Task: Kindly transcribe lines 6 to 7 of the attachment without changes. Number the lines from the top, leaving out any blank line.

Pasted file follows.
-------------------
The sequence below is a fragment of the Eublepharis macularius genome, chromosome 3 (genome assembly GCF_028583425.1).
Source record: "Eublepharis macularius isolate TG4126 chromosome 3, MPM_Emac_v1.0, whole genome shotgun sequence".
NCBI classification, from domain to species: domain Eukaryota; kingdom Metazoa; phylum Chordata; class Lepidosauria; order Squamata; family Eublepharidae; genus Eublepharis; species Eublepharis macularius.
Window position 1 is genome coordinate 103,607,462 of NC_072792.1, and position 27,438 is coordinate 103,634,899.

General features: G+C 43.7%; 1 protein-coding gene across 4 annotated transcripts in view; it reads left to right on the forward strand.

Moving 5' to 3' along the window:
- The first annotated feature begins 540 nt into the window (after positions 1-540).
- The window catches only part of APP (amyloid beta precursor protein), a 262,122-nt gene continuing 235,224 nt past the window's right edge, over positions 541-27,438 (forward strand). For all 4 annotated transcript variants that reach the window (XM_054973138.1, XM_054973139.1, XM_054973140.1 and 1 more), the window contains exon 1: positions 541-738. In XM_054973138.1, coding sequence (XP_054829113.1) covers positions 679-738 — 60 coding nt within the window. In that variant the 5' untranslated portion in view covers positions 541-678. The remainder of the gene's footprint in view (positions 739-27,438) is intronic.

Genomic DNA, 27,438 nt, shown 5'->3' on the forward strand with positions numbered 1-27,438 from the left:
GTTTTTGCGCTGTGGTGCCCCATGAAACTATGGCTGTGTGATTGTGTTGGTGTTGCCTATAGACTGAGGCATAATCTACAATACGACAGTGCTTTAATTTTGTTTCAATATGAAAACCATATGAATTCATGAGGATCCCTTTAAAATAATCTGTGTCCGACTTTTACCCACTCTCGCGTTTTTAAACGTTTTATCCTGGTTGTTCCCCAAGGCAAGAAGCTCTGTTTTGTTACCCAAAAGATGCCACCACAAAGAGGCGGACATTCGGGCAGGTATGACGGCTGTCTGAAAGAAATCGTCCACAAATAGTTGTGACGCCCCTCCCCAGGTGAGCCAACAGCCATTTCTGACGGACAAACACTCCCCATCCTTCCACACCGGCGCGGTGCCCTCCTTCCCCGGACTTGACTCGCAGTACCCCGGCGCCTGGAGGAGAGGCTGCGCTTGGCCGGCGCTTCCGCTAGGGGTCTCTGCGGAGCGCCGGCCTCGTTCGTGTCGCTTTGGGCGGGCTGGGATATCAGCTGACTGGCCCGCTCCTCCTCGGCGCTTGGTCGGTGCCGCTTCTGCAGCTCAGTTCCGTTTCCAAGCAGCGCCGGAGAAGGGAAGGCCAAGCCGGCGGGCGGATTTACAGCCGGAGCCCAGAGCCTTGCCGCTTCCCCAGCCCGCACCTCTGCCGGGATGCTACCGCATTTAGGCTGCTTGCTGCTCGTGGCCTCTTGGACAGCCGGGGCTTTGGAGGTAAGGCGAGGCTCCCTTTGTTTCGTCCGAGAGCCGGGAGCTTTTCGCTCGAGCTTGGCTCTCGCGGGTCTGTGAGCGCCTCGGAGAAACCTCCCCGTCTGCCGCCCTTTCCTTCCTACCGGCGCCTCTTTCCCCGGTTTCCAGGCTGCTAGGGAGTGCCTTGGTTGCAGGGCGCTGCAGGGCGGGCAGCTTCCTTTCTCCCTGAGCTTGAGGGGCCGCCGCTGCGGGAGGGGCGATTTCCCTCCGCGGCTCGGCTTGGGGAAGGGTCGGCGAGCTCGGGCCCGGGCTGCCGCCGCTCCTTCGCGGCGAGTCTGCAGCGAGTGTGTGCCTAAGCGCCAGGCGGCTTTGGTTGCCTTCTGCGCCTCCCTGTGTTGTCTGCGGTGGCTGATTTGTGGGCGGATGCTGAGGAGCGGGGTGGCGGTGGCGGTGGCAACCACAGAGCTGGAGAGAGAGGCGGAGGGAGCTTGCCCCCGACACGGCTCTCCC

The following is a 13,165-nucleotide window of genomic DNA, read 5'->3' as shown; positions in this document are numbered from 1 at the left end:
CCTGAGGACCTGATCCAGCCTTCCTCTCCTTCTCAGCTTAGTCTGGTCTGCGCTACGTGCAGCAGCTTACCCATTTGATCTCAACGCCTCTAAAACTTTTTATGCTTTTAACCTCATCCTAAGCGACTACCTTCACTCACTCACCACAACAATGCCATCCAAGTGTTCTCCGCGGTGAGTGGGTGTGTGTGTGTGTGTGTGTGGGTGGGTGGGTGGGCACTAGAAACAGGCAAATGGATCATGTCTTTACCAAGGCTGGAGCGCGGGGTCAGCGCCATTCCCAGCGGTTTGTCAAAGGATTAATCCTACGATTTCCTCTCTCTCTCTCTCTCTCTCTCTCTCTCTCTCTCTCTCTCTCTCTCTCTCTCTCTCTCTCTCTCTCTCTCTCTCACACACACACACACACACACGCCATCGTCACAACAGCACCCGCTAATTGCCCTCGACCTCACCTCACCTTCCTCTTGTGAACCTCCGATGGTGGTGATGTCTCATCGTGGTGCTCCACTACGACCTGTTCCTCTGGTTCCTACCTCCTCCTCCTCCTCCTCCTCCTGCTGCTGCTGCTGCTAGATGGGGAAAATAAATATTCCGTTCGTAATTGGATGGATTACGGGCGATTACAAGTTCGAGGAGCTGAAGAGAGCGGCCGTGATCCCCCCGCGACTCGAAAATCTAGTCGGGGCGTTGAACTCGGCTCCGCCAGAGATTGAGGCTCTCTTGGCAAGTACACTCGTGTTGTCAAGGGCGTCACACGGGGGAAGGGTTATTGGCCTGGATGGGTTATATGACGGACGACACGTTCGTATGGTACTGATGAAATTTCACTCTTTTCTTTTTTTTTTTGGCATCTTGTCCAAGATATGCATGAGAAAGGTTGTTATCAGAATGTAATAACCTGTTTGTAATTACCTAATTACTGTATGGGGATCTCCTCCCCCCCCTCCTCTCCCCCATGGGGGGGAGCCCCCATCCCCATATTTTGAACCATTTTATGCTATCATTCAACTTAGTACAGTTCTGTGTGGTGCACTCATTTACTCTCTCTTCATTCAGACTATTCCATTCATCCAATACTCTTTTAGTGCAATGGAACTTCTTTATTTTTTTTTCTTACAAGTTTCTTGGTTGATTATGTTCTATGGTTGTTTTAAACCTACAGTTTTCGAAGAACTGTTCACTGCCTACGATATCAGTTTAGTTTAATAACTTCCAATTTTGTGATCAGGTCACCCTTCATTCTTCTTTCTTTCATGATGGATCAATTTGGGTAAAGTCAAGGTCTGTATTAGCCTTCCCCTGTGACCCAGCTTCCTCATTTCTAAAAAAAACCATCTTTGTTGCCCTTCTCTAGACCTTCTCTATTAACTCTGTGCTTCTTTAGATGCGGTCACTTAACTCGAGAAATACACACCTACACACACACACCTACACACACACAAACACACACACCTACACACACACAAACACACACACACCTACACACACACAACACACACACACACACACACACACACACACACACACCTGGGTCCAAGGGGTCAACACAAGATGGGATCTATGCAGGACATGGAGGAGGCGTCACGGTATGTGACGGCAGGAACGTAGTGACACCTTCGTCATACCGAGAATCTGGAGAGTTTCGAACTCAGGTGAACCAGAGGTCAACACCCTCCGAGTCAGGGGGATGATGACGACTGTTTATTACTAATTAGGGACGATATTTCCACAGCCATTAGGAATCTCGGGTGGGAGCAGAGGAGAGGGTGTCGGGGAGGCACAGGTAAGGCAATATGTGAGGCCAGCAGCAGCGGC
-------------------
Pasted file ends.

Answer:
Moving 5' to 3' along the window:
- The first annotated feature begins 540 nt into the window (after positions 1-540).